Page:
This is another post on habits, this time focusing on changing habits. In an earlier post, I looked at automaticity (especially habits). They are important not only for the way they can facilitate or block efforts to work towards goals, but also because what we do or don’t do has a great coloring influence on how we assess what kind of a person we are.
In this post I’d like to look a little at habit change and the formation of positive habits. As you know if you’ve read my other postings on habits and motivation, habits are notoriously difficult to change. There seems to be a sequence of stages associated with habit change according to Prochaska in his Transtheoretical Model. In addition, a change in habit usually requires great focused effort and/or changes in the environment that cues the habitual response. Thus, changing bad habits requires identifying them, understanding the environmental cues for the behavior, attending to them, taking some sort of action to either avoid the cue or control the response, and continuing to self-monitor for as long as is necessary to cement the behavioral change. It’s a lot to ask of a person so it makes sense that you really have to want to make the change to accomplish it and it requires considerable cognitive resources.
But not all habit management consists of breaking bad habits. For learning, especially learning with technology, the establishment of positive habits should be an explicit goal. A new environment offers a unique opportunity to establish learning-positive behaviors, one that should be seized. Loeher and Schwartz in their 2003 book The Power of Full Engagement refer to this process as establishing positive rituals.
“Positive energy rituals are powerful on three levels. They help us to insure that we effectively manage energy in the service of whatever mission we are on. They reduce the need to rely on our limited conscious will and discipline to take action. Finally, rituals are a powerful means by which to translate our values and priorities into action–to embody what matters most to us in our everyday behaviors” (pg. 166).
In the last few years, implementation intentions have been suggested as a reasonably successful means of establishing positive new habits (certainly much more effective than just positive intentions). Implementation intentions are specific action plans that clearly identify the timing, environment and action for behavioral goals (Gollwitzer & Schaal, 1998). By linking an action with time cues and environmental cues connections are created. These time and place connections later serve to trigger the desired action. In their program, Loeher and Schwartz emphasize specificity of timing and precision of behavior for a thirty to sixty-day acquisition period. Gollwitzer, Wieber, Myers, & McCrea (2010) describe the benefits of using implementation intentions, which they say can go a long way to bring about a “medium to large” improvement in goal achievement (though with some personality types not benefiting as much). They stress the need to make implementation intention statements as specific as possible by making if-then statements (If situation Y arises, then I will initiate behavior Z) to highlight what specific action must be taken under what specific circumstances–the when, where, and how a person intends to realize a goal.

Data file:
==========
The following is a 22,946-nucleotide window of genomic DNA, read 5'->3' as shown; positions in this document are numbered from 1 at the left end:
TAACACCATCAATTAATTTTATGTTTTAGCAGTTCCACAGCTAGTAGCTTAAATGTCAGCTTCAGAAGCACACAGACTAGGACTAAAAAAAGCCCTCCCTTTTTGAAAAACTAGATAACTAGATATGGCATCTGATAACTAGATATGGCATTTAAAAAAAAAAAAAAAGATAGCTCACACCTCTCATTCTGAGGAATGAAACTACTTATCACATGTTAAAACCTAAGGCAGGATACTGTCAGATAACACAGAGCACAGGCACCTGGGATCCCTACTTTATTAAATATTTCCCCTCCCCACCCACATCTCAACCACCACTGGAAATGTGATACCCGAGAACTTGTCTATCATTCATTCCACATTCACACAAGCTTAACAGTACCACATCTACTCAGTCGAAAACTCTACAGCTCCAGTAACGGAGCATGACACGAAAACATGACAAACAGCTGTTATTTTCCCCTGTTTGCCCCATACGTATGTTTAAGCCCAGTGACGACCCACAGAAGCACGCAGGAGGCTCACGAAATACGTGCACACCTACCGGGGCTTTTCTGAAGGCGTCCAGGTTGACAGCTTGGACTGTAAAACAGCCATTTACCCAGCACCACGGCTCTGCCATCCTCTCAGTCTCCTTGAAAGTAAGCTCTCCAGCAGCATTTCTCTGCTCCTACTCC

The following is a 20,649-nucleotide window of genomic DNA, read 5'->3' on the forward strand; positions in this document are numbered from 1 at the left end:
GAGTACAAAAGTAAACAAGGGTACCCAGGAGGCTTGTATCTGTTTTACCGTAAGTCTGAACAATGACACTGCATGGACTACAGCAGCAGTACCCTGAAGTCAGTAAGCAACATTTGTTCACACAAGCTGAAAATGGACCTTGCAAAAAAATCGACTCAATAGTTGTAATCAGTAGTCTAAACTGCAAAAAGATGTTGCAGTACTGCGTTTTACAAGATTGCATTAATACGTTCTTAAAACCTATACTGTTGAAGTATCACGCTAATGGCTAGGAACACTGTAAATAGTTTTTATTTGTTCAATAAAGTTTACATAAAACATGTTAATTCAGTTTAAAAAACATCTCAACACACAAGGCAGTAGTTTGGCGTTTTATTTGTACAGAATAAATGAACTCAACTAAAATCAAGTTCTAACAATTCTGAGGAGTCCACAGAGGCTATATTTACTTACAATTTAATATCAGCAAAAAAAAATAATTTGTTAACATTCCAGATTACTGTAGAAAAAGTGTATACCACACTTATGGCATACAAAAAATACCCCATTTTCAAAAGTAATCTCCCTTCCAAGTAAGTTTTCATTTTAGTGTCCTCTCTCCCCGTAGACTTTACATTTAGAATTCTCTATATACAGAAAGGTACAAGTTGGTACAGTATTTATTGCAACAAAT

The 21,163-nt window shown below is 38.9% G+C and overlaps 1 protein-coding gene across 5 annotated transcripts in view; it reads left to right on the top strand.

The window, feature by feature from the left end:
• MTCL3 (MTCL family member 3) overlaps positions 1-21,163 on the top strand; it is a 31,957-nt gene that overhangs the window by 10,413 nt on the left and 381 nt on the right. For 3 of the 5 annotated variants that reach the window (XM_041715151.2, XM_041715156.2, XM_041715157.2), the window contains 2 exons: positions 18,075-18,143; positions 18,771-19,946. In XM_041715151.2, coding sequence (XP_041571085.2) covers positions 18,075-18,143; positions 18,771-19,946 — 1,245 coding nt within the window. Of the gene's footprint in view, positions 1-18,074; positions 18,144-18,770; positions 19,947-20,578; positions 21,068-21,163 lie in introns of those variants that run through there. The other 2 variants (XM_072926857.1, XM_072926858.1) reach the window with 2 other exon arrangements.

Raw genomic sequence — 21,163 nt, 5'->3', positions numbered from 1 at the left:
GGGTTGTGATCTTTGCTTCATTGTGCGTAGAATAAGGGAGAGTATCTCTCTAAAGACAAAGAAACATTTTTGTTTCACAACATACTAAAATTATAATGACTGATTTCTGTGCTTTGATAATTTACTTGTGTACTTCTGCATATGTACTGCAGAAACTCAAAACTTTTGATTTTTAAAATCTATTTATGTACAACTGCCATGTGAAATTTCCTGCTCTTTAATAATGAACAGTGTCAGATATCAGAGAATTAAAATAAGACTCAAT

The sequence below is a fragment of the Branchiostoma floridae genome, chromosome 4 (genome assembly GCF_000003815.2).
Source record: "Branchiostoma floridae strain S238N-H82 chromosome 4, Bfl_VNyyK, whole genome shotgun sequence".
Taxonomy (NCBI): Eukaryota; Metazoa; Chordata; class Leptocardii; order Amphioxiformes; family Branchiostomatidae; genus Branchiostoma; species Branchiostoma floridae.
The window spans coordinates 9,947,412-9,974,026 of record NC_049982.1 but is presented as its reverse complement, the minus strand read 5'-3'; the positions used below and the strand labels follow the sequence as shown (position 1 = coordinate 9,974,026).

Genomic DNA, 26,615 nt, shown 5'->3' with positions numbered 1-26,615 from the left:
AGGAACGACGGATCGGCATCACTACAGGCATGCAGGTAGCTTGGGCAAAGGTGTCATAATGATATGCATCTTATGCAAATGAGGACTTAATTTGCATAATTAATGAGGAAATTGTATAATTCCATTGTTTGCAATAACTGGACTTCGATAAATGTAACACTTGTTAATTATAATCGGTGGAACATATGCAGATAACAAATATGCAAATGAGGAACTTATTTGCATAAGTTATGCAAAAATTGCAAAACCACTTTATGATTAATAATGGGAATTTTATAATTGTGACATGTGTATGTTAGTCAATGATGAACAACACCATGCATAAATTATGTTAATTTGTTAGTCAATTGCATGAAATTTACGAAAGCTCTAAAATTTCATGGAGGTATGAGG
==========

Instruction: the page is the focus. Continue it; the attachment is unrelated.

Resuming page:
Changing habits and establishing effective new ones can be an effective route toward more successful learning or training. Particularly regarding language learning in Japan we can find many bad habits that need to be addressed and many learners who are in need of more effective learning behaviors. As learners begin to do do more of their language learning in front of a computer or via hand-held devices instead of in rows in classrooms, an opportunity is presenting itself for real change.